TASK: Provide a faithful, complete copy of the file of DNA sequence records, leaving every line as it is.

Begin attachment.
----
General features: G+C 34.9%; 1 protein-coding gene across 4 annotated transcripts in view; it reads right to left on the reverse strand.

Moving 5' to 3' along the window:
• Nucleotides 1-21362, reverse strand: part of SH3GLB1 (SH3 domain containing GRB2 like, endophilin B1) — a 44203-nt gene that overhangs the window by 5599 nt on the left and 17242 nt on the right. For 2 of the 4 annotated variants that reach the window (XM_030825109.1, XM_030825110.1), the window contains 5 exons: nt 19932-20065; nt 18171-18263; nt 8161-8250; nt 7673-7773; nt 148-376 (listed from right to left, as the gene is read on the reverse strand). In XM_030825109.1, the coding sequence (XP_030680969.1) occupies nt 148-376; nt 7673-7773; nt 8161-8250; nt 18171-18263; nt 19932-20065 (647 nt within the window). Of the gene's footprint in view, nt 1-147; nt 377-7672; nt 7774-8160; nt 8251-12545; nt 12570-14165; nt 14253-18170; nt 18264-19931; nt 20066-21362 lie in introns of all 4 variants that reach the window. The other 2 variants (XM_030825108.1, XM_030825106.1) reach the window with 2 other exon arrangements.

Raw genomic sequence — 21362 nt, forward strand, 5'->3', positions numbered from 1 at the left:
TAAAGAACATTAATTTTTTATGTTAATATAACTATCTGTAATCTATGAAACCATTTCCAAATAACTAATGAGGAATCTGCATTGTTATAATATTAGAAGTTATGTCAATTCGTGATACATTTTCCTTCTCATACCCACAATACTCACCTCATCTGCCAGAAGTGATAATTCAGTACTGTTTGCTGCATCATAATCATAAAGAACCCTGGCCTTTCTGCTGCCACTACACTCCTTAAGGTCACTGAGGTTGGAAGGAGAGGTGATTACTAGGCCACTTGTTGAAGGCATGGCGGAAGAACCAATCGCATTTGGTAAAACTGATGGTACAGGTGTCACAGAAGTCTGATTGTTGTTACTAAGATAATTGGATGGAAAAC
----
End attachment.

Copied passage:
General features: G+C 34.9%; 1 protein-coding gene across 4 annotated transcripts in view; it reads right to left on the reverse strand.

Moving 5' to 3' along the window:
• Nucleotides 1-21362, reverse strand: part of SH3GLB1 (SH3 domain containing GRB2 like, endophilin B1) — a 44203-nt gene that overhangs the window by 5599 nt on the left and 17242 nt on the right. For 2 of the 4 annotated variants that reach the window (XM_030825109.1, XM_030825110.1), the window contains 5 exons: nt 19932-20065; nt 18171-18263; nt 8161-8250; nt 7673-7773; nt 148-376 (listed from right to left, as the gene is read on the reverse strand). In XM_030825109.1, the coding sequence (XP_030680969.1) occupies nt 148-376; nt 7673-7773; nt 8161-8250; nt 18171-18263; nt 19932-20065 (647 nt within the window). Of the gene's footprint in view, nt 1-147; nt 377-7672; nt 7774-8160; nt 8251-12545; nt 12570-14165; nt 14253-18170; nt 18264-19931; nt 20066-21362 lie in introns of all 4 variants that reach the window. The other 2 variants (XM_030825108.1, XM_030825106.1) reach the window with 2 other exon arrangements.

Raw genomic sequence — 21362 nt, forward strand, 5'->3', positions numbered from 1 at the left:
TAAAGAACATTAATTTTTTATGTTAATATAACTATCTGTAATCTATGAAACCATTTCCAAATAACTAATGAGGAATCTGCATTGTTATAATATTAGAAGTTATGTCAATTCGTGATACATTTTCCTTCTCATACCCACAATACTCACCTCATCTGCCAGAAGTGATAATTCAGTACTGTTTGCTGCATCATAATCATAAAGAACCCTGGCCTTTCTGCTGCCACTACACTCCTTAAGGTCACTGAGGTTGGAAGGAGAGGTGATTACTAGGCCACTTGTTGAAGGCATGGCGGAAGAACCAATCGCATTTGGTAAAACTGATGGTACAGGTGTCACAGAAGTCTGATTGTTGTTACTAAGATAATTGGATGGAAAAC